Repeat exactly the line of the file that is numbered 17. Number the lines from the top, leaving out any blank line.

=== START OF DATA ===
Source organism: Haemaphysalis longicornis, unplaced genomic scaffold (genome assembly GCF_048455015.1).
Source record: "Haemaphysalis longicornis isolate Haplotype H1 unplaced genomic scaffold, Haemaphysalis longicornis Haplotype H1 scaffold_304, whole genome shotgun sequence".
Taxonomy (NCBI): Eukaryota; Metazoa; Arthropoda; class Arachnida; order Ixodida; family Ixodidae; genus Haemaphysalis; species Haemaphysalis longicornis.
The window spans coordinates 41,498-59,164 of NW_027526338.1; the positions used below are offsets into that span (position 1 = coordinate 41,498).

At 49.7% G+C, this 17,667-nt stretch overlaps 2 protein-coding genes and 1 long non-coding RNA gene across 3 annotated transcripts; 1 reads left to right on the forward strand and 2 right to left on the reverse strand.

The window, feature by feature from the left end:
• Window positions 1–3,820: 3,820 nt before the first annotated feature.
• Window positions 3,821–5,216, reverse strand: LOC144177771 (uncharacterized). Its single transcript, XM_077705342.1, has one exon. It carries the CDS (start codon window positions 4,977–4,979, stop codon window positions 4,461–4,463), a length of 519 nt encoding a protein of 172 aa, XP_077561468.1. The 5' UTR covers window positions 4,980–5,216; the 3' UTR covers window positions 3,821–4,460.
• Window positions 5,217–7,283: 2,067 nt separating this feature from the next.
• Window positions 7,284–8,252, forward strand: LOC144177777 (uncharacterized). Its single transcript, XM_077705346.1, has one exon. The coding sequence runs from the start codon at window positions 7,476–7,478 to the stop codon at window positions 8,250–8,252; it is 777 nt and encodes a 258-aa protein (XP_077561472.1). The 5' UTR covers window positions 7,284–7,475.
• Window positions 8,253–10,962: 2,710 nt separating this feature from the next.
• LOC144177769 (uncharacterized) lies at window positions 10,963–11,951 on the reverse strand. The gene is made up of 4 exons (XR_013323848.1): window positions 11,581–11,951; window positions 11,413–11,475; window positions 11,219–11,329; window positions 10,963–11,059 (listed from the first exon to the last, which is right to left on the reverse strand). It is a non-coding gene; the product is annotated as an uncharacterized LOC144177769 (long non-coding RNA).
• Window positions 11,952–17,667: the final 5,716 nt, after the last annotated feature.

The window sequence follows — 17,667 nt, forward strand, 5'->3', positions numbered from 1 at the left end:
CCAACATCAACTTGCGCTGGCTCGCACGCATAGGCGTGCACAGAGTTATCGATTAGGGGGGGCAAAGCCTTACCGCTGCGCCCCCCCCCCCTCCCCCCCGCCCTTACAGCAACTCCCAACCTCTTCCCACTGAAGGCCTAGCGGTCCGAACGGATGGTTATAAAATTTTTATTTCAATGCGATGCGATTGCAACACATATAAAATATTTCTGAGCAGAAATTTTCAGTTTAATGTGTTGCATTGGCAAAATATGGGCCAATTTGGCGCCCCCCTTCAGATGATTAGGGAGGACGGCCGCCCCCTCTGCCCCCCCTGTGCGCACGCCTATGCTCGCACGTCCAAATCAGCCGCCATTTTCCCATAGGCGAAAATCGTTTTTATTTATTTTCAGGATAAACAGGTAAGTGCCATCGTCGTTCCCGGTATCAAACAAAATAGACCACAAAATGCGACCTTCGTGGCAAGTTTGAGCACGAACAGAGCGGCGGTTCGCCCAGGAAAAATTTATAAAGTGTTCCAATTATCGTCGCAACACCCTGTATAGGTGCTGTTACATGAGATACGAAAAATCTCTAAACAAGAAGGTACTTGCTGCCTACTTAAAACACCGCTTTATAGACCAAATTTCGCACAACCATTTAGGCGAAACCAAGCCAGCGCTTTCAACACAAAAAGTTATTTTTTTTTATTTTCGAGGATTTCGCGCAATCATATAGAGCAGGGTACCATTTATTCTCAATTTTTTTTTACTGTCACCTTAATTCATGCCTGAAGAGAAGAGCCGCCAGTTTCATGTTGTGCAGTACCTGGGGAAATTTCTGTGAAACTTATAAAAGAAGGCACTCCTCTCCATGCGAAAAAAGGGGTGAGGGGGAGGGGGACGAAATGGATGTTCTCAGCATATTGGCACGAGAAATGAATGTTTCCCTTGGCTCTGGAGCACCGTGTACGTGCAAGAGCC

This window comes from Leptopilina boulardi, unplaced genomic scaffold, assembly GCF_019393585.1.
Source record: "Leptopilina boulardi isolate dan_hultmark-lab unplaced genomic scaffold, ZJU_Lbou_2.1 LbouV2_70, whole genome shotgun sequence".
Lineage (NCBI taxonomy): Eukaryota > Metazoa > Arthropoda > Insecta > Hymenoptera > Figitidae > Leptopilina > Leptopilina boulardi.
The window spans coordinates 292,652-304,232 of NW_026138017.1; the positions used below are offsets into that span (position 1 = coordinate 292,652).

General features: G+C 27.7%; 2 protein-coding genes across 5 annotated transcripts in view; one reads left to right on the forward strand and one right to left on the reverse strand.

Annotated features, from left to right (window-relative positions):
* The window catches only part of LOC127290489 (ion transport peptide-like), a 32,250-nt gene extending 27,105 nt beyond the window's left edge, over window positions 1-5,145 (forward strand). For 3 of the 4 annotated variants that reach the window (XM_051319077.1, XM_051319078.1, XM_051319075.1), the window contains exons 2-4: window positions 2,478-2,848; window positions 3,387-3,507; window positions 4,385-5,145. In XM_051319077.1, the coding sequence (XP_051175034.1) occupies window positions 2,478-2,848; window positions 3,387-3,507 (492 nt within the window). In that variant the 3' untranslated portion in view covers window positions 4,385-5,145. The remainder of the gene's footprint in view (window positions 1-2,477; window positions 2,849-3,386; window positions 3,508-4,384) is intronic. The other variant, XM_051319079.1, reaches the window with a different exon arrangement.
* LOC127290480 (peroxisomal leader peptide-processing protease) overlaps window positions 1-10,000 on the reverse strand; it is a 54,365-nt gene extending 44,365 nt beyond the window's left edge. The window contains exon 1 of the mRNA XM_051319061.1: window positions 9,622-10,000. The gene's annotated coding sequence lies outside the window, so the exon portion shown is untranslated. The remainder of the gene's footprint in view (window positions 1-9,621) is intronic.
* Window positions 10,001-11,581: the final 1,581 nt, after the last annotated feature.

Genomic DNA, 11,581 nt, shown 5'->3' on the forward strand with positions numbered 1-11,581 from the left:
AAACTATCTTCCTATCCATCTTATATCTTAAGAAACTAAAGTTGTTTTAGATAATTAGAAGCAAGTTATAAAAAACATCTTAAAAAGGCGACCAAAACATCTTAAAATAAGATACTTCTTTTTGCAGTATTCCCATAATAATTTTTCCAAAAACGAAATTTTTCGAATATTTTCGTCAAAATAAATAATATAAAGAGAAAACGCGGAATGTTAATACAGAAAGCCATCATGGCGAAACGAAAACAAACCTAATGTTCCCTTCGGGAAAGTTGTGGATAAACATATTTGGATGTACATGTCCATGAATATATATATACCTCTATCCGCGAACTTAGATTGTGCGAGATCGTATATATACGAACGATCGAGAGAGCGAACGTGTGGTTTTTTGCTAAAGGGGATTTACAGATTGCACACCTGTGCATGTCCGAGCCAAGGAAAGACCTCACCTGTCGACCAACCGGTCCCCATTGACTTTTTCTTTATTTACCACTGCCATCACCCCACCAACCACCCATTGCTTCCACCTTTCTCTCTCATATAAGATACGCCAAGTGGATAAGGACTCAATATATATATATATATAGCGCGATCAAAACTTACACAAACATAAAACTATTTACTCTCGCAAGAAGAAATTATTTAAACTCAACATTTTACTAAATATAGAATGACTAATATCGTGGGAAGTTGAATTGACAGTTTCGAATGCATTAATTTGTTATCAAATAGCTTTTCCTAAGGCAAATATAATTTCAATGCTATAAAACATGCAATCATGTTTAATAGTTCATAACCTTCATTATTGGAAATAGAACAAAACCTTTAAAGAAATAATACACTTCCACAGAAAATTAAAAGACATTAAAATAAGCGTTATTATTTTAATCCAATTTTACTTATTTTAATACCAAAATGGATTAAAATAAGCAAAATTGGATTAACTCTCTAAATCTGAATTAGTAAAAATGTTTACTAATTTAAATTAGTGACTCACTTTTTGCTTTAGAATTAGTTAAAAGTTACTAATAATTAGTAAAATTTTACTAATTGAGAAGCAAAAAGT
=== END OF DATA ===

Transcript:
Source record: "Leptopilina boulardi isolate dan_hultmark-lab unplaced genomic scaffold, ZJU_Lbou_2.1 LbouV2_70, whole genome shotgun sequence".